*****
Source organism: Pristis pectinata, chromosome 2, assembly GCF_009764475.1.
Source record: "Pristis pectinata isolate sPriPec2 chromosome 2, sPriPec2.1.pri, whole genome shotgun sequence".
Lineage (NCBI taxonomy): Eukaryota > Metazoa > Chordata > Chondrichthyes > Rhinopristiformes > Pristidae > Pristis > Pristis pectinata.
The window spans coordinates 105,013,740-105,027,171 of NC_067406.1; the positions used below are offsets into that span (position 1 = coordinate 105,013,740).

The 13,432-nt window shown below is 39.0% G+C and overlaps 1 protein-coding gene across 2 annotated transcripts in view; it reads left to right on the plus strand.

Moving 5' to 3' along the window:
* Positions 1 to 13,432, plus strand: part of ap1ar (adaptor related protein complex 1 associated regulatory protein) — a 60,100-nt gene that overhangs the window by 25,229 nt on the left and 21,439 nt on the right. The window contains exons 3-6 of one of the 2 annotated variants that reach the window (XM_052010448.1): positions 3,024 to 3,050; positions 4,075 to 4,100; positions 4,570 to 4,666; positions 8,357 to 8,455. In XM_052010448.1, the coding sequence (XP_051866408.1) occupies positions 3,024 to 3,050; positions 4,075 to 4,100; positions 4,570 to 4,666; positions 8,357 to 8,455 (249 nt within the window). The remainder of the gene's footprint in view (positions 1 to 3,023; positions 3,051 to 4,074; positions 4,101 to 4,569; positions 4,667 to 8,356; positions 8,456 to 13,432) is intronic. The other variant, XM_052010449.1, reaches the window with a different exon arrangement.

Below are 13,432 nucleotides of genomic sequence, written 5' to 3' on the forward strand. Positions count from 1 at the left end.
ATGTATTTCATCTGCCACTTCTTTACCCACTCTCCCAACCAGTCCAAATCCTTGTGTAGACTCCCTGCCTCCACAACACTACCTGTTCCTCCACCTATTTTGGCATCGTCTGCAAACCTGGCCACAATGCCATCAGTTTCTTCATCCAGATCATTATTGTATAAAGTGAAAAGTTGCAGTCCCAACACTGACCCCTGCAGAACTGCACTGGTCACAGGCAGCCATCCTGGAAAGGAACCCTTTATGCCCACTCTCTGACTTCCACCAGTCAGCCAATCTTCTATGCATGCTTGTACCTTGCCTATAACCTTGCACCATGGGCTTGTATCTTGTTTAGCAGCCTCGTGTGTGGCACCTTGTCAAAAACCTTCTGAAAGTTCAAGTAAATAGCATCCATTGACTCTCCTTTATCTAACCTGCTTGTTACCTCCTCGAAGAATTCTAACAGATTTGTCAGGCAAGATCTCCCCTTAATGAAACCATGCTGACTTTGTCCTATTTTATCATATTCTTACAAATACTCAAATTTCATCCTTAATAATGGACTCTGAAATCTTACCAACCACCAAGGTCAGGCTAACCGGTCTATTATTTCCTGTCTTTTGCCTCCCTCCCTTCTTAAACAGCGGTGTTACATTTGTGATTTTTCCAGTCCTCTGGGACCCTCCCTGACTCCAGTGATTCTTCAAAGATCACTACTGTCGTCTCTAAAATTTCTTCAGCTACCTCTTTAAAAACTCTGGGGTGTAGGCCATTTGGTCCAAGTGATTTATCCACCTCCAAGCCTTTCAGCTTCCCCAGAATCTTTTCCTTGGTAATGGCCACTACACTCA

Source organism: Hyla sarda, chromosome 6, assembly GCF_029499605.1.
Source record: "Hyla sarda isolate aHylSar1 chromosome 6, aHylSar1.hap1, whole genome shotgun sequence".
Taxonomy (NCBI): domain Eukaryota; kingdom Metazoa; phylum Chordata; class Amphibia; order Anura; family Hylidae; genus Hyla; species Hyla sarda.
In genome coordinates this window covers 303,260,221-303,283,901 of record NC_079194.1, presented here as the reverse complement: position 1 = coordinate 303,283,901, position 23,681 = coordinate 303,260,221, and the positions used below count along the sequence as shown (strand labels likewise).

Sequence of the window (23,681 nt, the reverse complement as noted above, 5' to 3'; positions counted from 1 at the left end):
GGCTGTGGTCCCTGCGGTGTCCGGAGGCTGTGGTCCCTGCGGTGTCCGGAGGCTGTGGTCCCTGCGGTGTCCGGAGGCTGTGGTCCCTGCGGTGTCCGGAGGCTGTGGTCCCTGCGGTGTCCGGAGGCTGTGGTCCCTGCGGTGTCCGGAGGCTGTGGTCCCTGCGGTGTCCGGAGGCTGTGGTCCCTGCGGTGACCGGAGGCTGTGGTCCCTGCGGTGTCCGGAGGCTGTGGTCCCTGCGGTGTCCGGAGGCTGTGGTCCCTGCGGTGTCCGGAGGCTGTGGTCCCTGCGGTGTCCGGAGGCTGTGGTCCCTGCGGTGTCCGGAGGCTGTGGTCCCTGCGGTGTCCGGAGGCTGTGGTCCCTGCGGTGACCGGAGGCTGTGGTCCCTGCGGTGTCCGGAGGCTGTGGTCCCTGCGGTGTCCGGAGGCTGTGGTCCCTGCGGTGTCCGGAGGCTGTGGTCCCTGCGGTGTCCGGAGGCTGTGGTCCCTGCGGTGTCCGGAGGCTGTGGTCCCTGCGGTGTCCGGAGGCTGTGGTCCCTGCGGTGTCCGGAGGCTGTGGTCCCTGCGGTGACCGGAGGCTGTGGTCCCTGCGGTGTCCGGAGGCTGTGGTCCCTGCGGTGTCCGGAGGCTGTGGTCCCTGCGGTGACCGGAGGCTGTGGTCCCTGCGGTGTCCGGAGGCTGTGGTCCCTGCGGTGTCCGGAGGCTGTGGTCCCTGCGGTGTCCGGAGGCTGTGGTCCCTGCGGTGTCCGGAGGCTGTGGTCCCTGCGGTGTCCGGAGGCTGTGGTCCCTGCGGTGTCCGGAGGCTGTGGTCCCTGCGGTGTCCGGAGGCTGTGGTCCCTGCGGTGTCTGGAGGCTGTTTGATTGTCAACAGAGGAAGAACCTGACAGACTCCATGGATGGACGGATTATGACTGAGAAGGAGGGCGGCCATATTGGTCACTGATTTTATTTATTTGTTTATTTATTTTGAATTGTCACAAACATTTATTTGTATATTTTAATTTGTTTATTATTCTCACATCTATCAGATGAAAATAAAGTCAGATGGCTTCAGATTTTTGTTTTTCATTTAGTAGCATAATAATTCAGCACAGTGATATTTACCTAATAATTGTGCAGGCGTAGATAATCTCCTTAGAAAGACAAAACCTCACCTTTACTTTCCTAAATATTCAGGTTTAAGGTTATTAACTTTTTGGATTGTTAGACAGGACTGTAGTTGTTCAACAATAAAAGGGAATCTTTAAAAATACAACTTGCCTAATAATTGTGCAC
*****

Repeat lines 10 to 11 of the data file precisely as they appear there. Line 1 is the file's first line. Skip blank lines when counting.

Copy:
Source organism: Hyla sarda, chromosome 6, assembly GCF_029499605.1.
Source record: "Hyla sarda isolate aHylSar1 chromosome 6, aHylSar1.hap1, whole genome shotgun sequence".